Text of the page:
Jabez was 17 when he crossed the plains with the Horton D. Haight Freight Train, 3rd Company. They left Florence, Nebraska (now Omaha) on June 6, 1859. According to Alice Davis Crane, her husband, James, was “put captain over 10 wagons and there were 75 wagons in all.” Alice Davis Crane’s brother, William George Davis, who was 17 during this time period, was also in the Horton D. Haight Company. It was William George Davis’ great granddaughter, Carol Aileen Davis, who married Jabez’s grandson, Alma Dean Dangerfield, in 1945.

The Horton Haight Company was a cattle train that used the Saints as Teamsters. After three long months, the company arrived in the Salt Lake Valley on September 1, 1859.

He spent most of his time working for President Brigham Young, driving ox teams and other things, also freighting supplies into the Salt Lake Valley. He learned how to plaster walls and this became one of his trades. Later, he also helped supply drinking water for the saints by digging wells and worked on the irrigation ditches.

Jabez married his first wife, Mary Ann James, on December 23, 1866, in the Endowment House in Salt Lake City. He was 25 years old and she was 22. When she was 11 years old, she and her family crossed the plains with the James G. Willie Handcart Company, which suffered many hardships. He father passed away before they came to the Salt Lake Valley in1856.

Jabez and Mary Ann had 8 children together; Annie Lavina Dangerfield b.09 Jul 1869, Jabez William Dangerfield b. 17 Apr 1872, Martha Mae Dangerfield b. 27 Mar 1875, David Charles Dangerfield b. 27 Mar 1875, Mary Etola Dangerfield b. 18 Sep 1877, Ida Pearl Dangerfield b. 02 May 1880, George Ernest Dangerfield b. 28 Jan 1883, and Adam Vernon Dangerfield b. 19 Oct 1885.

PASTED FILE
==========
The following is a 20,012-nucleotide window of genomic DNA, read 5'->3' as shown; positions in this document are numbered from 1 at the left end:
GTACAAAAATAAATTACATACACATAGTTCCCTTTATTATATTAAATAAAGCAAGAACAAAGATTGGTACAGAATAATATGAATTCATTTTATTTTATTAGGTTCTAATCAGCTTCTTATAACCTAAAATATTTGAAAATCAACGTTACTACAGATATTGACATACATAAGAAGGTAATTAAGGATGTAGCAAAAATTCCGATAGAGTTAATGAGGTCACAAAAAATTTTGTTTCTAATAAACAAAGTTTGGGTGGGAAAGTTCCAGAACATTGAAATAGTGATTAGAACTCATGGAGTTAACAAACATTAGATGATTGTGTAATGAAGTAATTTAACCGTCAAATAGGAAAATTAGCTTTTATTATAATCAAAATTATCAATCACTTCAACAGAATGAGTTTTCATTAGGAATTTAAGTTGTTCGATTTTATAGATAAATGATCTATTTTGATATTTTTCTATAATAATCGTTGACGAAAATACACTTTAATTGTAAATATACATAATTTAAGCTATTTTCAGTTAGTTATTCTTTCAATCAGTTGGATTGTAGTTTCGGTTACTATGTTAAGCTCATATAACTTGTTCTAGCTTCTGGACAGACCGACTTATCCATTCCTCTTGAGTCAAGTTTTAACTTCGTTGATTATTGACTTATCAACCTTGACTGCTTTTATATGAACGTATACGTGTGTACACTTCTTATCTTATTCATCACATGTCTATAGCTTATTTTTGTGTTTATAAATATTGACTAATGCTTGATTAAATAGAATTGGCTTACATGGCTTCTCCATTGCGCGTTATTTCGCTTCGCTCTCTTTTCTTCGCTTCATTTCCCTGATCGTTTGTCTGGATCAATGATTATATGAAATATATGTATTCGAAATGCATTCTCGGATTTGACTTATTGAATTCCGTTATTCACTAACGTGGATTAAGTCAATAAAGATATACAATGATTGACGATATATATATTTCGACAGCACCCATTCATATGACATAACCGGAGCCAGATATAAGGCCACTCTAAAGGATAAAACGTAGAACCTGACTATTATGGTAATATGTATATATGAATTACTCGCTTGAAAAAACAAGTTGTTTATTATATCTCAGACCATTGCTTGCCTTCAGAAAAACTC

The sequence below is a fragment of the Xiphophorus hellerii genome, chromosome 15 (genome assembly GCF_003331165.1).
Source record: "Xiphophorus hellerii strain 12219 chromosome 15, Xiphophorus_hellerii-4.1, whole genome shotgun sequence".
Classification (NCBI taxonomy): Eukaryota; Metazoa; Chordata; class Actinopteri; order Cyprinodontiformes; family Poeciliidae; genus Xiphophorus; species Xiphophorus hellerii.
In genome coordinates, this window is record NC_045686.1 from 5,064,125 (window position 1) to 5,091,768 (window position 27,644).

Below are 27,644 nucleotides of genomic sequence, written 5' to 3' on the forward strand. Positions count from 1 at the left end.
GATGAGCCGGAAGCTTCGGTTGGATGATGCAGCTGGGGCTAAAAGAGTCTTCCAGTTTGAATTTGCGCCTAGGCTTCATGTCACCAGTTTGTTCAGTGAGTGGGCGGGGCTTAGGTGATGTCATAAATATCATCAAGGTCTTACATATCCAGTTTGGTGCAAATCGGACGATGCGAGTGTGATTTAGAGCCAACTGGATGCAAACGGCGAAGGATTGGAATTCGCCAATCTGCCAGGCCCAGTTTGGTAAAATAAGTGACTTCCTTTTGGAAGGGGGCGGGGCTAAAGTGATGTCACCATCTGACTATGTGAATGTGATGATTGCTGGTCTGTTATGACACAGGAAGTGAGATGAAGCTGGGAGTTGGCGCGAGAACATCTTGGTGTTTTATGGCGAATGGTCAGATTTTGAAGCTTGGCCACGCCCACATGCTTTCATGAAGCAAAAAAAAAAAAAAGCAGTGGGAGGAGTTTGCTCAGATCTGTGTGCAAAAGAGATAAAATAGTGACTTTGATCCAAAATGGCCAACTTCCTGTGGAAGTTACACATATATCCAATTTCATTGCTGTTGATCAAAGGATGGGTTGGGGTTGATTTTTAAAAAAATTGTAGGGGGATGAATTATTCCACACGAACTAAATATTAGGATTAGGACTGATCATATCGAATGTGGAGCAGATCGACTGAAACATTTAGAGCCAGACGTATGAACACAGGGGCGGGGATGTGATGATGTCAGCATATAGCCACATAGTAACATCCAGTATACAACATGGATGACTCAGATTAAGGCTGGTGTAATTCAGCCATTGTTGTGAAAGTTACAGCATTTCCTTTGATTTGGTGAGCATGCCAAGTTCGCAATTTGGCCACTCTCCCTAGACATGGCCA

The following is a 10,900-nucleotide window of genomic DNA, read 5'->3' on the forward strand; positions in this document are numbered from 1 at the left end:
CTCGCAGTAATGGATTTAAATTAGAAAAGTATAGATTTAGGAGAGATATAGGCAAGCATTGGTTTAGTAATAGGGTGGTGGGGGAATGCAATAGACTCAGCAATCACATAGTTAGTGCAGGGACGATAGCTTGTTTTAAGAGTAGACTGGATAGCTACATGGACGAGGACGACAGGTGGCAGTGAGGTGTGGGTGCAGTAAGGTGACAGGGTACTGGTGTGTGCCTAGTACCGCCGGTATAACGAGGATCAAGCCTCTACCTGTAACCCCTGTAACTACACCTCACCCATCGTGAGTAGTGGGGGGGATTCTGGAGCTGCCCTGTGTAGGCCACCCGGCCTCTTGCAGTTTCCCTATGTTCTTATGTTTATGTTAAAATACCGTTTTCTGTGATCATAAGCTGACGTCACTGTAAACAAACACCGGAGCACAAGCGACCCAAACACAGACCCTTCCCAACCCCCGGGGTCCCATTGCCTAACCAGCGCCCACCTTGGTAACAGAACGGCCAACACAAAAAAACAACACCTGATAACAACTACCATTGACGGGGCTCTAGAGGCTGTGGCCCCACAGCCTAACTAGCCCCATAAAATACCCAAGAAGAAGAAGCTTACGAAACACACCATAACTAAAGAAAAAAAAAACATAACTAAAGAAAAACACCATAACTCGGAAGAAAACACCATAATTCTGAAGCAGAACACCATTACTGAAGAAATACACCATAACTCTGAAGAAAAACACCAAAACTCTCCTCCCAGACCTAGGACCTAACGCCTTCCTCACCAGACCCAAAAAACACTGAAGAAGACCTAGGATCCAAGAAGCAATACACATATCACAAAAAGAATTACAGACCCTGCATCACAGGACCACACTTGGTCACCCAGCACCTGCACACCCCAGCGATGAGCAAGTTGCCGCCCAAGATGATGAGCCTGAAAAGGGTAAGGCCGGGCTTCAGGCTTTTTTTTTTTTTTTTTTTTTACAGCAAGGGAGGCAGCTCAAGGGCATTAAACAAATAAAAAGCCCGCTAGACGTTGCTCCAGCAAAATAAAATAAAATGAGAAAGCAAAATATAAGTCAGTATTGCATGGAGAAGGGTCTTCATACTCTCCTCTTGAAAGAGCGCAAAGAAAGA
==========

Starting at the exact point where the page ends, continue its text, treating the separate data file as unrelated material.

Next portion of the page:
On August 2nd, 1883, Jabez took a second wife, Harriet Elizabeth Morris. They were married in the Endowment House in Salt Lake City. Harriet Elizabeth was 20 years old and Jabez was 42. Harriet Elizabeth’s family came to the Salt Lake Valley in 1862, where she was born the following year.

Jabez and Harriet Elizabeth had 4 children together; Robert Wallace Dangerfield b. 13 Sep 1884, Abraham Clarence Dangerfield b. 03 Sep 1887, Ethel Ivy Dangerfield b. 19 Mar 1890, and Alma Moroni Dangerfield b. 03 Sep 1897.

Jabez was not a public man, but whenever his services were requested he was always prompt to answer, doing much good among the sick, having a wonderful healing power for healing through administering. He was an honest tithe payer, often giving his last cent, but before he would reach home again someone wanting work done would stop him on the street.

Jabez lived in Salt Lake City for 26 years. He moved to Springville, Utah where he grew sugar beets, potatoes, and other vegetables. He and his family raised pigs and chickens and would also slaughter them.

He moved his wives and children to Provo and each wife lived in their own house with their children. Harriet Elizabeth lived at 986 West 3rd South, and Mary Ann lived at 244 West 3rd North. According to his death certificate, Jabez resided with Mary Ann when he passed away on January 3, 1927 at the age of 85.

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Jabez Dangerfield's Timeline

November 12, 1841
July 9, 1869
April 17, 1872
Salt Lake City, UT, United States
March 27, 1875
Salt Lake City, UT, United States
March 27, 1875
Salt Lake City, UT, United States
September 18, 1877
Salt Lake City, UT, United States
May 2, 1880
Salt Lake City, UT, United States
January 28, 1883
Salt Lake City, UT, United States
October 19, 1885
Salt Lake City, UT, United States
September 3, 1897
Provo, Utah County, Utah, United States